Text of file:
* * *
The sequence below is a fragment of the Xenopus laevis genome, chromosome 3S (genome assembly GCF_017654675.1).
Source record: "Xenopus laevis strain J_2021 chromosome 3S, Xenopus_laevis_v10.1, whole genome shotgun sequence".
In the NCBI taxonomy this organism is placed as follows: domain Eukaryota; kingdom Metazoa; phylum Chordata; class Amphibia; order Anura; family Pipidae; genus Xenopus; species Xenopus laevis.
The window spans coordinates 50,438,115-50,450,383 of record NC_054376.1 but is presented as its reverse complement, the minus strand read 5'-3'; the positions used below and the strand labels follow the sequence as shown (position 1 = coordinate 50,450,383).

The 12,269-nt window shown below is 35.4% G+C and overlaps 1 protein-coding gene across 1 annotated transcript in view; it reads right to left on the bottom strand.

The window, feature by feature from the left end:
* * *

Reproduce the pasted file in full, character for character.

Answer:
The sequence below is a fragment of the Xenopus laevis genome, chromosome 3S (genome assembly GCF_017654675.1).
Source record: "Xenopus laevis strain J_2021 chromosome 3S, Xenopus_laevis_v10.1, whole genome shotgun sequence".
In the NCBI taxonomy this organism is placed as follows: domain Eukaryota; kingdom Metazoa; phylum Chordata; class Amphibia; order Anura; family Pipidae; genus Xenopus; species Xenopus laevis.
The window spans coordinates 50,438,115-50,450,383 of record NC_054376.1 but is presented as its reverse complement, the minus strand read 5'-3'; the positions used below and the strand labels follow the sequence as shown (position 1 = coordinate 50,450,383).

The 12,269-nt window shown below is 35.4% G+C and overlaps 1 protein-coding gene across 1 annotated transcript in view; it reads right to left on the bottom strand.

The window, feature by feature from the left end: